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Students weigh the pros and cons of remote learning

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Gabriella Cummings
Staff Writer

Over the past nine months, most colleges and universities have moved some or all of their classes online, as an emergency measure to protect communities from the deadly COVID-19 pandemic, which to date has killed more than 270,000 Americans.

Locally, where the University of La Verne, with the Cal States and most other colleges are all online, some students say working in isolation, sometimes with patchy Internet among other distractions, can make it harder to do school. 

They report mixed feelings about their online classes. 

Taylor Vasquez, a junior educational studies major at the University of La Verne, said that while most professors in her major have been accommodating, and are trying their best to make learning as interactive as possible, all-online is challenging.

“Since week two (of the semester) I have been drowning in my school work, and sitting in front of my computer all day for classes, homework and extracurricular is very tiring,” Vasquez said.

Lauren Jacoby, a freshman educational studies major, said online classes have offered flexibility, and she thinks they might be good for people who have a hard time interacting socially. But she says she is missing the connection with her professors. 

“A con regarding online classes is not having good connections with educators and the gap between grasping knowledge through a screen,” Jacoby said. 

Natalia Carrillo, a sophomore sociology major, said she feels that her professors are really considerate about students’ tech and other challenges at this difficult time, but she said some profs are not as technology savvy as she would like, and this affects her performance in the classes.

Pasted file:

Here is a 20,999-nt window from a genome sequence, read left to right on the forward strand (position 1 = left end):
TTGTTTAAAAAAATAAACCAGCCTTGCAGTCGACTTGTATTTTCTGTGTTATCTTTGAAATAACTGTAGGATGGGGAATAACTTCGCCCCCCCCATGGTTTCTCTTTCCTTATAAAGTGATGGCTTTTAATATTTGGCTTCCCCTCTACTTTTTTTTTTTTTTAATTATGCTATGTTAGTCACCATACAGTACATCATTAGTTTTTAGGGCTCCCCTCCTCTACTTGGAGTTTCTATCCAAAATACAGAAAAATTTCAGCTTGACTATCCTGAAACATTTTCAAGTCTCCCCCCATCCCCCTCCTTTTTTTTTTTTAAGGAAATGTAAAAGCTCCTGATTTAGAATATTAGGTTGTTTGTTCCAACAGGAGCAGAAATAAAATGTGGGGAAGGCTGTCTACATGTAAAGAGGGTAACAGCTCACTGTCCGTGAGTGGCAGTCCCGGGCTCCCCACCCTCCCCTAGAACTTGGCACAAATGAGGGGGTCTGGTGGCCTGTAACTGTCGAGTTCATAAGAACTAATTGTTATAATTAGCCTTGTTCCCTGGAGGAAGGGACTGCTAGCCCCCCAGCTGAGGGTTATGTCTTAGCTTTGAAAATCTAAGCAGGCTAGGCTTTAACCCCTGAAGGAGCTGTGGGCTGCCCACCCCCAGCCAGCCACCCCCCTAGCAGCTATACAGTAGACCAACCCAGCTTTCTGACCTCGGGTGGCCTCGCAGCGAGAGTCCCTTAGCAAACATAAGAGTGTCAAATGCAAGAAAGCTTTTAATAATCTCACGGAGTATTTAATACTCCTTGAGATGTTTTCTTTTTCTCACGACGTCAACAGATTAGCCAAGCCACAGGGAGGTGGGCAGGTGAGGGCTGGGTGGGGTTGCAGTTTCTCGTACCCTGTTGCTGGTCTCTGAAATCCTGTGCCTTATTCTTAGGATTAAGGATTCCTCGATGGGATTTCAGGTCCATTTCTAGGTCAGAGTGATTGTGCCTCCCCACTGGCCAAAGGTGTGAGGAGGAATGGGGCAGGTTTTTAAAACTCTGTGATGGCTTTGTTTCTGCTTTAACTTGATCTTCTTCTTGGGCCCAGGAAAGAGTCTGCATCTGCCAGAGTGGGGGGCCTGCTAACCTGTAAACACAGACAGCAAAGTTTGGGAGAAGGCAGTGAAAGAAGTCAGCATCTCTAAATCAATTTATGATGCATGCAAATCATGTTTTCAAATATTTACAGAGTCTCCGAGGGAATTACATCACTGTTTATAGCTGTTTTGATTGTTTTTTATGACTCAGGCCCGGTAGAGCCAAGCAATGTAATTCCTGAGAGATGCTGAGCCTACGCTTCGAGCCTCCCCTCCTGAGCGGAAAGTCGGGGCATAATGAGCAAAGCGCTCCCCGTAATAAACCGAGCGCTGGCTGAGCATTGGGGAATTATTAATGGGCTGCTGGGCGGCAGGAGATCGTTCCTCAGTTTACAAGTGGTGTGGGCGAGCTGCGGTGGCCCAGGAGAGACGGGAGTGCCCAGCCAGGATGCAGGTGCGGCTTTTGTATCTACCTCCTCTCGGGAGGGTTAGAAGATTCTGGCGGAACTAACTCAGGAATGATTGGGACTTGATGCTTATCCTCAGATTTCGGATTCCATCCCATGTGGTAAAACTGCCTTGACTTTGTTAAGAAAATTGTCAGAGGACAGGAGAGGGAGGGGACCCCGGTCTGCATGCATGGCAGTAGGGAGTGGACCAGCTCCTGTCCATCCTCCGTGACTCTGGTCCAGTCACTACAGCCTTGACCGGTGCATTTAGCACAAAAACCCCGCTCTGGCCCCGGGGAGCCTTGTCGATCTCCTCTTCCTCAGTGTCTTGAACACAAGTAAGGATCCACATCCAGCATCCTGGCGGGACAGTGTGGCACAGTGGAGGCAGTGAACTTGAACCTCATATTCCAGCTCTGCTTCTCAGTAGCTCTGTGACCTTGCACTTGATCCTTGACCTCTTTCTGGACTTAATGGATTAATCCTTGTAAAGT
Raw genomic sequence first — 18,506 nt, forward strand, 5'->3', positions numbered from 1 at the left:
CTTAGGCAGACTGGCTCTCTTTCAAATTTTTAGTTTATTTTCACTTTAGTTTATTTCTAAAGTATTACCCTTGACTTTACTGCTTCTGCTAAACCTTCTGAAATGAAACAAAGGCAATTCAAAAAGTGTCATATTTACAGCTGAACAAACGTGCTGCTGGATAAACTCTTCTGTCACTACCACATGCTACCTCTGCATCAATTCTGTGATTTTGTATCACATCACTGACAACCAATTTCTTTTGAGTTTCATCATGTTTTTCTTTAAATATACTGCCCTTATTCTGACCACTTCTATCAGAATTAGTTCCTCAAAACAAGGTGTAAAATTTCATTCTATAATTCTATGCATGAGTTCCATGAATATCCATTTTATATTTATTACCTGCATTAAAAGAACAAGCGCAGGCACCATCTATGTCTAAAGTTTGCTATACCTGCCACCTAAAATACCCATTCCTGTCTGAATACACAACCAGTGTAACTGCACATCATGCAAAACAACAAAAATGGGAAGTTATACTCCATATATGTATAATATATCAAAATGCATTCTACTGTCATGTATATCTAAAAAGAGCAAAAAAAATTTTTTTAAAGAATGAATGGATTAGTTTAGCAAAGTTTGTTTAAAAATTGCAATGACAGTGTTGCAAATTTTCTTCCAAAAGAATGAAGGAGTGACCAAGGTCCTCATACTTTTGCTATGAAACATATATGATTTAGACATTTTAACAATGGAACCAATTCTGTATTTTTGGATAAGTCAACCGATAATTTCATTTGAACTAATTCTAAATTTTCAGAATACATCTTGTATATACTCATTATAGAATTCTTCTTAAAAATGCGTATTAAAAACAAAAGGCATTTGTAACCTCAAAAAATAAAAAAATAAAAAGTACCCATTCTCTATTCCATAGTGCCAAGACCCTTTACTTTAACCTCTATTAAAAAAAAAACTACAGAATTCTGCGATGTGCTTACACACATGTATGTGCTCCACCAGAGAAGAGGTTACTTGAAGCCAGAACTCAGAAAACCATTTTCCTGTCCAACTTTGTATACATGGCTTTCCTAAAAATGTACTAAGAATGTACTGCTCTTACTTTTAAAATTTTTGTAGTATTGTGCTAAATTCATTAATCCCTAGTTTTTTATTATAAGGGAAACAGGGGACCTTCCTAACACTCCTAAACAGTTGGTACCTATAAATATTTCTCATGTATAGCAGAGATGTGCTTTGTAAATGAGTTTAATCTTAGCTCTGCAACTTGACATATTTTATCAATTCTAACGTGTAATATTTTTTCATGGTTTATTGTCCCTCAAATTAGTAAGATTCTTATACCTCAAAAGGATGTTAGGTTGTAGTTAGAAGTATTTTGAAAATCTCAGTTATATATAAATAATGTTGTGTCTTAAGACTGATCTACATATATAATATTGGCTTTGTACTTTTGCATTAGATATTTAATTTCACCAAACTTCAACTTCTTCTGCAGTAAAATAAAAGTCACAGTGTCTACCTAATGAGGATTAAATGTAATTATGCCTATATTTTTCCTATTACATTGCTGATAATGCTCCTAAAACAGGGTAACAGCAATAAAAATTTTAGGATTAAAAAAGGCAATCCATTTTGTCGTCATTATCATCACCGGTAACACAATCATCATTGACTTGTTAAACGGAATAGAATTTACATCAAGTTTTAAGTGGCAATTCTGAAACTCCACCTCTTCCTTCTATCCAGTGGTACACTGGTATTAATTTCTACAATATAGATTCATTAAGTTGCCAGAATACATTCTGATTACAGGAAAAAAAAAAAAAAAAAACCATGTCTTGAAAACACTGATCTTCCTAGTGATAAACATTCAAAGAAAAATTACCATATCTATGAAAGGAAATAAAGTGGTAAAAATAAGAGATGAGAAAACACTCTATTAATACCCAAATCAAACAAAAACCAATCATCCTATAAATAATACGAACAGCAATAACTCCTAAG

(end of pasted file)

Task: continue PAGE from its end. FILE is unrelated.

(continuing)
Izabel Limon, a sophomore rhetoric and communication studies major at the University of La Verne, considers herself a hands-on learner and with classes being online, she is left with the struggles of filling that gap. 

“Some cons to having online classes are that I have a harder time learning, since I am a more hands-on learner. It is harder to grasp certain concepts,” Limon said. “It also has essentially destroyed any kind of mental stability that I had, given that the only social interaction that I’m allowed to have is either through a phone or with the people that I live with.”

Limon also explained that before classes were moved online she worked two full-time jobs and now she has been furloughed from both and this has left her feeling much less secure.

Many students like Limon are experiencing financial difficulties. Some, however, have seen online classes as part of a money-saving plan. 

“I have been able to save a lot of money being online since I don’t need to pay for dorms,” Carillo said. “I have been able to find a job near my house and save up money for school.”

Some students said they had to invest in things like faster wifi, computers and other supplies to accommodate their online classes. 

Corina Ruelas, a sophomore criminology major at La Verne, said that she had to invest in a faster computer because of the excessive computer use that comes with online school. 

Kiara Andrada, a junior criminology major at La Verne, has considered taking time off. 

“If I wasn’t set to graduate early I would’ve taken the year off,” Andrada said.

Gabriella Cummings can be reached at gabriella.cummings@laverne.edu.

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